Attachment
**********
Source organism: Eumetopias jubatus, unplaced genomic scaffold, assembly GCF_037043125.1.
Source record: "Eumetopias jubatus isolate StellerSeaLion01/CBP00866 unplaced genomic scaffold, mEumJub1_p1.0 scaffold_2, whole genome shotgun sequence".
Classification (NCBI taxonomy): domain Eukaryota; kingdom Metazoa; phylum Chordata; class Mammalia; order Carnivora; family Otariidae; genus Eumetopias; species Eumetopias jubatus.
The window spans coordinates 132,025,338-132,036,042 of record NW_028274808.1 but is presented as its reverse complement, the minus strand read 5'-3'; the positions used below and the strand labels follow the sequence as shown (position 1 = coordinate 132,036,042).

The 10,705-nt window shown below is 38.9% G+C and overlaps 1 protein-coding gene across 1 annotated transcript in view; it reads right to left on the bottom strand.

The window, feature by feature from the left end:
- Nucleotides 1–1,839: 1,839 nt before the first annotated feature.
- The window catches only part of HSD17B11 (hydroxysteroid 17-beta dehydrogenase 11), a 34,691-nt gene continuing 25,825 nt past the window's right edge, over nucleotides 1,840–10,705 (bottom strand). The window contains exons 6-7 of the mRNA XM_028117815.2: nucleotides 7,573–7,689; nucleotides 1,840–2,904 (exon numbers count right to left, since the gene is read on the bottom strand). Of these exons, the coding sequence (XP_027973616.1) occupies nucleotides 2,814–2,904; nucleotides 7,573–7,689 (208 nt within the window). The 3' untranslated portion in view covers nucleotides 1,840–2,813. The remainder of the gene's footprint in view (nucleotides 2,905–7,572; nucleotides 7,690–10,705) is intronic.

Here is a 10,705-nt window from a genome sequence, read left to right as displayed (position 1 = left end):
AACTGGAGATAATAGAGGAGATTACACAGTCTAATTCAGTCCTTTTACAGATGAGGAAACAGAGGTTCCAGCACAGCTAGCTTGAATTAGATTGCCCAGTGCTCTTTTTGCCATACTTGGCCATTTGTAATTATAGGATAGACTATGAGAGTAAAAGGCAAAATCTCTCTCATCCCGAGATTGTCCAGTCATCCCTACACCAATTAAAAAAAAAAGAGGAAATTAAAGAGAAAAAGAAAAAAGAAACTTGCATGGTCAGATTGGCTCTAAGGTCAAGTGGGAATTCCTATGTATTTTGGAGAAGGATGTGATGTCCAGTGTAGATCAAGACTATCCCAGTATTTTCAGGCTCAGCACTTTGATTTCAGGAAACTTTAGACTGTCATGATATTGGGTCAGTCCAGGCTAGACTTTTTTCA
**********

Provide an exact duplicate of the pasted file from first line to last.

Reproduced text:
Source organism: Eumetopias jubatus, unplaced genomic scaffold, assembly GCF_037043125.1.
Source record: "Eumetopias jubatus isolate StellerSeaLion01/CBP00866 unplaced genomic scaffold, mEumJub1_p1.0 scaffold_2, whole genome shotgun sequence".
Classification (NCBI taxonomy): domain Eukaryota; kingdom Metazoa; phylum Chordata; class Mammalia; order Carnivora; family Otariidae; genus Eumetopias; species Eumetopias jubatus.
The window spans coordinates 132,025,338-132,036,042 of record NW_028274808.1 but is presented as its reverse complement, the minus strand read 5'-3'; the positions used below and the strand labels follow the sequence as shown (position 1 = coordinate 132,036,042).

The 10,705-nt window shown below is 38.9% G+C and overlaps 1 protein-coding gene across 1 annotated transcript in view; it reads right to left on the bottom strand.

The window, feature by feature from the left end:
- Nucleotides 1–1,839: 1,839 nt before the first annotated feature.
- The window catches only part of HSD17B11 (hydroxysteroid 17-beta dehydrogenase 11), a 34,691-nt gene continuing 25,825 nt past the window's right edge, over nucleotides 1,840–10,705 (bottom strand). The window contains exons 6-7 of the mRNA XM_028117815.2: nucleotides 7,573–7,689; nucleotides 1,840–2,904 (exon numbers count right to left, since the gene is read on the bottom strand). Of these exons, the coding sequence (XP_027973616.1) occupies nucleotides 2,814–2,904; nucleotides 7,573–7,689 (208 nt within the window). The 3' untranslated portion in view covers nucleotides 1,840–2,813. The remainder of the gene's footprint in view (nucleotides 2,905–7,572; nucleotides 7,690–10,705) is intronic.

Here is a 10,705-nt window from a genome sequence, read left to right as displayed (position 1 = left end):
AACTGGAGATAATAGAGGAGATTACACAGTCTAATTCAGTCCTTTTACAGATGAGGAAACAGAGGTTCCAGCACAGCTAGCTTGAATTAGATTGCCCAGTGCTCTTTTTGCCATACTTGGCCATTTGTAATTATAGGATAGACTATGAGAGTAAAAGGCAAAATCTCTCTCATCCCGAGATTGTCCAGTCATCCCTACACCAATTAAAAAAAAAAGAGGAAATTAAAGAGAAAAAGAAAAAAGAAACTTGCATGGTCAGATTGGCTCTAAGGTCAAGTGGGAATTCCTATGTATTTTGGAGAAGGATGTGATGTCCAGTGTAGATCAAGACTATCCCAGTATTTTCAGGCTCAGCACTTTGATTTCAGGAAACTTTAGACTGTCATGATATTGGGTCAGTCCAGGCTAGACTTTTTTCA